Owelle Rochas Okorocha exceeded himself in his comedic attitude towards governance this week. On Monday, the colourful governor of Imo State sworn in a large crowd of 28 commissioners and 27 local government caretaker committee chairmen. No, there is nothing wrong with that. Here is the shock in his Monday outing. Okorocha created a strange ministry called Ministry of Happiness and Couple’s Fulfilment, to which he promptly appointed his sister, Mrs Ogechi Ololo, as the commissioner in-charge.
She was until her new appointment, deputy chief of staff to the governor and special adviser on domestic matters. Okorocha must be the only governor in the country with a special adviser on domestic matters – his or those of the people of Imo State, I wonder.
Mrs Ololo comes into her new ministry with a wealth of experience in matters of domestic bliss. Her elevation to the new ministry created specially for her, I suspect, is a big brother’s precious gift to a sister.
This sort of appointment used to be called nepotism, a practice in the first Republic that Major Chukwuma Kaduna Nzeogwu condemned. He numbered the nepotists among the enemies of his still-born revolution. No one sees anything wrong with nepotism any more. It is the name of the political game, now in fact. Some progress? Yes.
Okorocha’s decision to create this new ministry passeth all understanding. Is there anyone out there who understands what the man intends to achieve with it? Sure, he could not have done it without some good reasons but he has not told his people. But make no mistake: he did it for his people. After all, he is an authentic man of the people. Twice the man went to the polls and twice he was the people’s choice. But I do not think the people bargained for his alawada concept of governance. He is making the state prominent on the map of Nigeria for the wrong reasons.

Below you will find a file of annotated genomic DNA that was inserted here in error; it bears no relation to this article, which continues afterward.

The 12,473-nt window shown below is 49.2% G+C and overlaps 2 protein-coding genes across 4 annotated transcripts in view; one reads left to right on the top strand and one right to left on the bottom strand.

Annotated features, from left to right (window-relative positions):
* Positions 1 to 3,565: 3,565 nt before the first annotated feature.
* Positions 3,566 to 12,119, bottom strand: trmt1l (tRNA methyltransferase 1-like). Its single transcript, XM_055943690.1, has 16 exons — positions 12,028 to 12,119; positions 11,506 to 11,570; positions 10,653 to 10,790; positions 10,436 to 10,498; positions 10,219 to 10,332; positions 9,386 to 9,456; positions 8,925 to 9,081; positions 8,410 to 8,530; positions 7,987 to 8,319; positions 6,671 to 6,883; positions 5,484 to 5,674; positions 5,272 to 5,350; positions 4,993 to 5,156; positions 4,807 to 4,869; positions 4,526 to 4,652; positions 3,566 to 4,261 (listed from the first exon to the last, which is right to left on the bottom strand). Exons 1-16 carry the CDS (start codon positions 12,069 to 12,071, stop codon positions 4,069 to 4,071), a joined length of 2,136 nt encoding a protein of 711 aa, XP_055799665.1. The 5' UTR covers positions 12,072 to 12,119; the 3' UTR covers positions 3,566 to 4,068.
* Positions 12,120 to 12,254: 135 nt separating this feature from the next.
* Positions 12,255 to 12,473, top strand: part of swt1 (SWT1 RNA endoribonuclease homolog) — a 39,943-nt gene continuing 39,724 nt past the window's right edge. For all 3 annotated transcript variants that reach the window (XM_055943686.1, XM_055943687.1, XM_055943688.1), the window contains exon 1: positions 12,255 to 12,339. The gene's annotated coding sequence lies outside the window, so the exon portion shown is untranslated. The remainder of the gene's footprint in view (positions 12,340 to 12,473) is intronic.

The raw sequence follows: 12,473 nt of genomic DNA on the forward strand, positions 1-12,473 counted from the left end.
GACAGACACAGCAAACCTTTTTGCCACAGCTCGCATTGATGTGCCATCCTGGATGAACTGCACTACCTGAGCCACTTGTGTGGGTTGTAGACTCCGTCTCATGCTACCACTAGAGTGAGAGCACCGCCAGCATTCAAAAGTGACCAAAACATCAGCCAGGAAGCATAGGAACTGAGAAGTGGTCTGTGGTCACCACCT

Has the ministry of happiness and couple’s fulfilment something to do with saving marriages in the state? Is it about making the people of Imo State permanently happy?
I was not aware, poor me, that the people of Imo State were the grumpiest in the country. Nor did I know that they were so unhappy that they needed a happiness ministry to bring them up on a new scientific diet of happiness. Nor did I know that marriages in the state were crumbling at a such a rate that the governor feels compelled by his gubernatorial duty to the people to save them by instituting a couple’s fulfilment: whatever that means.
I had read somewhere that Nigerians were the happiest people on earth. From a simple logical deduction, I thought that the people of Imo State, being bona fide Nigerians, were happy people too. I had always thought that the regular consumption of akpu with ofe Owerri had always kept the blues away from the people of Imo State. I find it painful that I have been proved wrong.
Okorocha, I am sure, has his eyes on history and how it would judge him and his time on top of the exalted totem pole. He wants history to remember him as the governor who did things that other governors were dreaming about. I am sorry to say, he is going about it the wrong way. Something has gone badly wrong with his concept of good governance. If he continues this way, he is likely to see that history has a penchant for delivering judgements that are not always good news.
I hear good things about him. His commitment to education and housing in the state are often cited by Imo people as part of his achievements. By his own assessment, his performances in office are sterling. He has said, not once and not twice, that he has done more for the state than all his predecessors put together. I am not in a position to dispute or authenticate his claims but perhaps if we strip them of the inevitable layers of hyperbole, the facts might still show that he is a great governor.